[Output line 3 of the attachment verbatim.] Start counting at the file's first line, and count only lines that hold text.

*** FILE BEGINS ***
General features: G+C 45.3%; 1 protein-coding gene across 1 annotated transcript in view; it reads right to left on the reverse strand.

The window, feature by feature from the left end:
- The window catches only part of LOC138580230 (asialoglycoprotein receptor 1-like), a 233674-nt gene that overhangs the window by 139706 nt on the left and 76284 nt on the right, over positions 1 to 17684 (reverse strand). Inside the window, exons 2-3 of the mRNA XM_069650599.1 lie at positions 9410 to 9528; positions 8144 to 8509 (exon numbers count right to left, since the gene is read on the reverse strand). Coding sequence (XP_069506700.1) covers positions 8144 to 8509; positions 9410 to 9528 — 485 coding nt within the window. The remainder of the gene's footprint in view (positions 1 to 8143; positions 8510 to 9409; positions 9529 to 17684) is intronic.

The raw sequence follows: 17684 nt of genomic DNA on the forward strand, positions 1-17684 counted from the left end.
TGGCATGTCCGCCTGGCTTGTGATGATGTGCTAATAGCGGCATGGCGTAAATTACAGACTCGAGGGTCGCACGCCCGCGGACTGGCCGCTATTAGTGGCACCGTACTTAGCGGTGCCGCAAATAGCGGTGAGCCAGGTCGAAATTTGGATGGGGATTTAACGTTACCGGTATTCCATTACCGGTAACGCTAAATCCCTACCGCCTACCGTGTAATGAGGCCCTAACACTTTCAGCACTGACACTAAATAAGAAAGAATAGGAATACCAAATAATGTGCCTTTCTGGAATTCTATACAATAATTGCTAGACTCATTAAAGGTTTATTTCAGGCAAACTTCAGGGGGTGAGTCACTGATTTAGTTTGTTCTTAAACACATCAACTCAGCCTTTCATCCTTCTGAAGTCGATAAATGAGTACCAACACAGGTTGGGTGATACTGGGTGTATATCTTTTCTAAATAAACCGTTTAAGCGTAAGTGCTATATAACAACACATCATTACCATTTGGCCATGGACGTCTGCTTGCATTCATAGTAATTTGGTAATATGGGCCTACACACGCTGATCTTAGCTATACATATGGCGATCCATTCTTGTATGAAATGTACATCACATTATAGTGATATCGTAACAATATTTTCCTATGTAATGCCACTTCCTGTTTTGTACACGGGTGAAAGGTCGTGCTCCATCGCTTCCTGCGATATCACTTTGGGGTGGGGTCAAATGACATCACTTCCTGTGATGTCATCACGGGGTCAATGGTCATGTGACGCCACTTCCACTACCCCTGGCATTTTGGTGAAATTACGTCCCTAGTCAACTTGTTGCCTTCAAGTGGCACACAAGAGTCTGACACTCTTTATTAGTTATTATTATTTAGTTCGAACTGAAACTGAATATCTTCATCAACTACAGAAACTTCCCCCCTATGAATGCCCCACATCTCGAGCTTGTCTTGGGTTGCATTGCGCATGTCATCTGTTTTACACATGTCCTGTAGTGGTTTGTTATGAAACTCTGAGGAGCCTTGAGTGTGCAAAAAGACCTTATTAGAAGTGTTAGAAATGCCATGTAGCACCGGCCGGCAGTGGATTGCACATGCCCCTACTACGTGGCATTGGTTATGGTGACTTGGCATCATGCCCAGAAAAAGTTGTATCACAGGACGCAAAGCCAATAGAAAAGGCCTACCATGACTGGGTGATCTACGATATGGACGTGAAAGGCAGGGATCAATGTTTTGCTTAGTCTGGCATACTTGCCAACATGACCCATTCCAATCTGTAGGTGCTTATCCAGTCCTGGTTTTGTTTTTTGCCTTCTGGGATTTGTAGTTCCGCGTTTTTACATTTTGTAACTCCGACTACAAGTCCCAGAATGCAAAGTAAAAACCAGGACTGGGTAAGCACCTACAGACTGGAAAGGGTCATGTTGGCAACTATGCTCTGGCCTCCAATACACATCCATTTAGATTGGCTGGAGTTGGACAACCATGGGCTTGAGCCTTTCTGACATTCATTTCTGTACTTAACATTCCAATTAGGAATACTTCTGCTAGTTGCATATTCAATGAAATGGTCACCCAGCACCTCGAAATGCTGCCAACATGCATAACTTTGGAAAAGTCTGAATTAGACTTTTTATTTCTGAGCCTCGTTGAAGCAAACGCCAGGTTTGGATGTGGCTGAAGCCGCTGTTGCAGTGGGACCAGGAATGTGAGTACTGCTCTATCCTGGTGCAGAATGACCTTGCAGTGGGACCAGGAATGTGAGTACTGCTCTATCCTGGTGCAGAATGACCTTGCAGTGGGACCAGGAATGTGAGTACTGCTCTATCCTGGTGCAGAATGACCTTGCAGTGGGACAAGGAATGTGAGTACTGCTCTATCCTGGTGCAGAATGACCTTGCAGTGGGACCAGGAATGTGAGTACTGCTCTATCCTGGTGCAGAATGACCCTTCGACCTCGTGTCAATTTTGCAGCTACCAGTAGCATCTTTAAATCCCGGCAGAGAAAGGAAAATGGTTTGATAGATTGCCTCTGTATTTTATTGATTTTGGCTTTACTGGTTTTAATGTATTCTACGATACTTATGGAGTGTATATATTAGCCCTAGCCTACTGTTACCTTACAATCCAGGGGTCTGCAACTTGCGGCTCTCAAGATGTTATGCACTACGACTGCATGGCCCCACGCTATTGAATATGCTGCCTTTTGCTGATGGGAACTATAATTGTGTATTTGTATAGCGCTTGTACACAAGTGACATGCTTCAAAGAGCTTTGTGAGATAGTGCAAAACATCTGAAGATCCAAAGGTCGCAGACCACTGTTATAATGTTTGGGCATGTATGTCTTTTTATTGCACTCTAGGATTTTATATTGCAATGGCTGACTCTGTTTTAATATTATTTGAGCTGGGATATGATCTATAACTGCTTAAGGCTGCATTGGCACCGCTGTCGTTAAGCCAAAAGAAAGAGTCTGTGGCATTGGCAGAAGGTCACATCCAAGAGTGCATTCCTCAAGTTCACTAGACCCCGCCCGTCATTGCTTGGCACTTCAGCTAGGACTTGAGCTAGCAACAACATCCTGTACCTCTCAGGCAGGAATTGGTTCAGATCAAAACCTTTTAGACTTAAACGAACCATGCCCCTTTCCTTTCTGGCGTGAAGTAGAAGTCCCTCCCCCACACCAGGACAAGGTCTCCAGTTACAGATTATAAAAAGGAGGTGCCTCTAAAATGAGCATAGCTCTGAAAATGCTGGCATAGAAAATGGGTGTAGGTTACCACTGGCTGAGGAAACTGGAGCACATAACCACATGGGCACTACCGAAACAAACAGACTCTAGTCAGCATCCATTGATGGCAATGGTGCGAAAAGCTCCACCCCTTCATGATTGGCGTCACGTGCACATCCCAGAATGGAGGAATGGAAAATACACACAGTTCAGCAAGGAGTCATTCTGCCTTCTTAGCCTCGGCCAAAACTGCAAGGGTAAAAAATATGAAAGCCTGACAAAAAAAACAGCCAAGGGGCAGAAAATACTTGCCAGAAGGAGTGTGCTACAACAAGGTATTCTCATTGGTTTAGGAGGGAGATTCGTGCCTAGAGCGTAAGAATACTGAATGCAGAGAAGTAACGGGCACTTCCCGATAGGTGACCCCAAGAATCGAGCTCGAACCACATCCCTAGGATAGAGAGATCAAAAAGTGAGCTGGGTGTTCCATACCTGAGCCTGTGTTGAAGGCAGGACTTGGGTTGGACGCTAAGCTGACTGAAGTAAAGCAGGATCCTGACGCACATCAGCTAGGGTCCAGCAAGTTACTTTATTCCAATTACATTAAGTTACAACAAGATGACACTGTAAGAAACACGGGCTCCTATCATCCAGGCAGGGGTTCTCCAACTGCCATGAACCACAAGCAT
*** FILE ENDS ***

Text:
- The window catches only part of LOC138580230 (asialoglycoprotein receptor 1-like), a 233674-nt gene that overhangs the window by 139706 nt on the left and 76284 nt on the right, over positions 1 to 17684 (reverse strand). Inside the window, exons 2-3 of the mRNA XM_069650599.1 lie at positions 9410 to 9528; positions 8144 to 8509 (exon numbers count right to left, since the gene is read on the reverse strand). Coding sequence (XP_069506700.1) covers positions 8144 to 8509; positions 9410 to 9528 — 485 coding nt within the window. The remainder of the gene's footprint in view (positions 1 to 8143; positions 8510 to 9409; positions 9529 to 17684) is intronic.